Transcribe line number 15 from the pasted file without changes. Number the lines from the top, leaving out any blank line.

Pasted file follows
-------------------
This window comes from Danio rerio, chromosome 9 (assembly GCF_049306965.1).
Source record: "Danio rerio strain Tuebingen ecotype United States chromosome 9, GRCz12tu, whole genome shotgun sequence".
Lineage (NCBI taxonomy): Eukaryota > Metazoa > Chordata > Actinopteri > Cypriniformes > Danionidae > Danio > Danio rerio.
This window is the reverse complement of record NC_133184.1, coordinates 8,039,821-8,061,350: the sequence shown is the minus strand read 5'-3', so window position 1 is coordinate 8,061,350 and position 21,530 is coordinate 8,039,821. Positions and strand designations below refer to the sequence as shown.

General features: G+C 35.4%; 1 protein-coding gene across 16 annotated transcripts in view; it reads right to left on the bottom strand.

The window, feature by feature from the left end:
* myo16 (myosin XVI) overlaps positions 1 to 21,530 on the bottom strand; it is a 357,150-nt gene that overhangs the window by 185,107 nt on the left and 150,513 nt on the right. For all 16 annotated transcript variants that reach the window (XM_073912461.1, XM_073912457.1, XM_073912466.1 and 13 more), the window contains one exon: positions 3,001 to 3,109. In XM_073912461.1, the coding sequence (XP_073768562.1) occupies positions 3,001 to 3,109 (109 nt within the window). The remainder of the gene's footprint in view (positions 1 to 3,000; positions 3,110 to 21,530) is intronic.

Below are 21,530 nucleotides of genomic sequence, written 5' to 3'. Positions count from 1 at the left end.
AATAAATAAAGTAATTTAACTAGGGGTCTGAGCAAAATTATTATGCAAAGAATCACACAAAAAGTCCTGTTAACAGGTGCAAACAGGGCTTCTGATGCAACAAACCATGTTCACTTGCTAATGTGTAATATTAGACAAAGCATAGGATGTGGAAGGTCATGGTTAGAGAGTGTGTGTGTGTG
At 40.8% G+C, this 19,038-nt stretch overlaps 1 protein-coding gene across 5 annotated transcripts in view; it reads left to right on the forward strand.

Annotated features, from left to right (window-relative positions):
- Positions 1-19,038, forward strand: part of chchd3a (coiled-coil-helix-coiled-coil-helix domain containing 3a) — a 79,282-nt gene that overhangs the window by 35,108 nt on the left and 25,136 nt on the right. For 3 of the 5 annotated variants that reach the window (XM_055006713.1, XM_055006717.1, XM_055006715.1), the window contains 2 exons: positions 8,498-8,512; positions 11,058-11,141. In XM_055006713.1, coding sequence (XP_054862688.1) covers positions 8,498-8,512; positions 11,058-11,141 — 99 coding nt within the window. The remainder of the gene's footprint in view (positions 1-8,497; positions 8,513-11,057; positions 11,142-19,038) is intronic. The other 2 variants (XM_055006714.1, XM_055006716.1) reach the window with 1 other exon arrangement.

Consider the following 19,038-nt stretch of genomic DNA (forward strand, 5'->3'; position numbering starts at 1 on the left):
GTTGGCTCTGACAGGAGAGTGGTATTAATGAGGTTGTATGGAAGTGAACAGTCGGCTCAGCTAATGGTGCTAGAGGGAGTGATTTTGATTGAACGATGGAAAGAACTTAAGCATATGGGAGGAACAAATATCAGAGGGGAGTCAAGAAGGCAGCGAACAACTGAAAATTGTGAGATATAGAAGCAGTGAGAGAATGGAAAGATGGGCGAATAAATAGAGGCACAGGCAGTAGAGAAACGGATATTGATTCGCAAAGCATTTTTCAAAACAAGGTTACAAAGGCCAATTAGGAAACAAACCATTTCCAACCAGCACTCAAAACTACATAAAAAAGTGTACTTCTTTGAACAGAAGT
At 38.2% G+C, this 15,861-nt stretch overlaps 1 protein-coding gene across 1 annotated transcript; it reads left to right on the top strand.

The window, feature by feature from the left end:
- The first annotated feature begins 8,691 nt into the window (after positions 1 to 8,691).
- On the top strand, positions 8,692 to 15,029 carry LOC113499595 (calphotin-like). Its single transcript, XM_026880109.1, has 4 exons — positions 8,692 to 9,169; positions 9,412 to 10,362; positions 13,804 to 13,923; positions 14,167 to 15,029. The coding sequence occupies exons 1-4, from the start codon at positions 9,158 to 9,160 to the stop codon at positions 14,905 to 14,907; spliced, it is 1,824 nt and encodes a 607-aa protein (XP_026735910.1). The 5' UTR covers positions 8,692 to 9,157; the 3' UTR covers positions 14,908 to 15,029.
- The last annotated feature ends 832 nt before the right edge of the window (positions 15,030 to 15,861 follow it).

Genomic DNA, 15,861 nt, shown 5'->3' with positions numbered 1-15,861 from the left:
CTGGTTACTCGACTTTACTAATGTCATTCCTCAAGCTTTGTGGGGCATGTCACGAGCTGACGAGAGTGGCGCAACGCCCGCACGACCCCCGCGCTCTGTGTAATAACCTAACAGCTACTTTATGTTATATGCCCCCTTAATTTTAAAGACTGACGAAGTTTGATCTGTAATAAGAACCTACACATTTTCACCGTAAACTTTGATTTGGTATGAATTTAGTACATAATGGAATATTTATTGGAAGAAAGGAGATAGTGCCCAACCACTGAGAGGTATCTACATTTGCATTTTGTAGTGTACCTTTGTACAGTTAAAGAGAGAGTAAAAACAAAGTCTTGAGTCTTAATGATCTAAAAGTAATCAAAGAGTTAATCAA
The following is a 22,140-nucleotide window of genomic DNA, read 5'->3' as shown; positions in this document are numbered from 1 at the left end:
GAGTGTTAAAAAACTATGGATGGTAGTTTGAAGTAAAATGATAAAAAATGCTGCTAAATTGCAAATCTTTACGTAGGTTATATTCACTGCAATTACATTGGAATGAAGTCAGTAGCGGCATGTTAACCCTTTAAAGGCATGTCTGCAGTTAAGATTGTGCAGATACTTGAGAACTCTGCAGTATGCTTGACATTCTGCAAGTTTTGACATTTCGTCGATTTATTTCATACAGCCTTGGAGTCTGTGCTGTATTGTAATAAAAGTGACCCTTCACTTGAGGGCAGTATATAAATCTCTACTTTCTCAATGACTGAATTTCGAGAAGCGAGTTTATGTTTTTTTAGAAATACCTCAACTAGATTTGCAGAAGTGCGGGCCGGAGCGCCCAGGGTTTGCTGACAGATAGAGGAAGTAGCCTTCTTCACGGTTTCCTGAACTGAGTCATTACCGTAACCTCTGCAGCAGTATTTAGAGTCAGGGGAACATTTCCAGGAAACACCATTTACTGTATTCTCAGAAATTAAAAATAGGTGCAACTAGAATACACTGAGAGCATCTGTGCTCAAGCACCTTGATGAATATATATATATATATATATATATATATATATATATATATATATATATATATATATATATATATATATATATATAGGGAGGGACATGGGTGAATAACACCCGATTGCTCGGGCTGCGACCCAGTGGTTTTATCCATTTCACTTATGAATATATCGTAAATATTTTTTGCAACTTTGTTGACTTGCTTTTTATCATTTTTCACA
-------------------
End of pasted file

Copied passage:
At 38.2% G+C, this 15,861-nt stretch overlaps 1 protein-coding gene across 1 annotated transcript; it reads left to right on the top strand.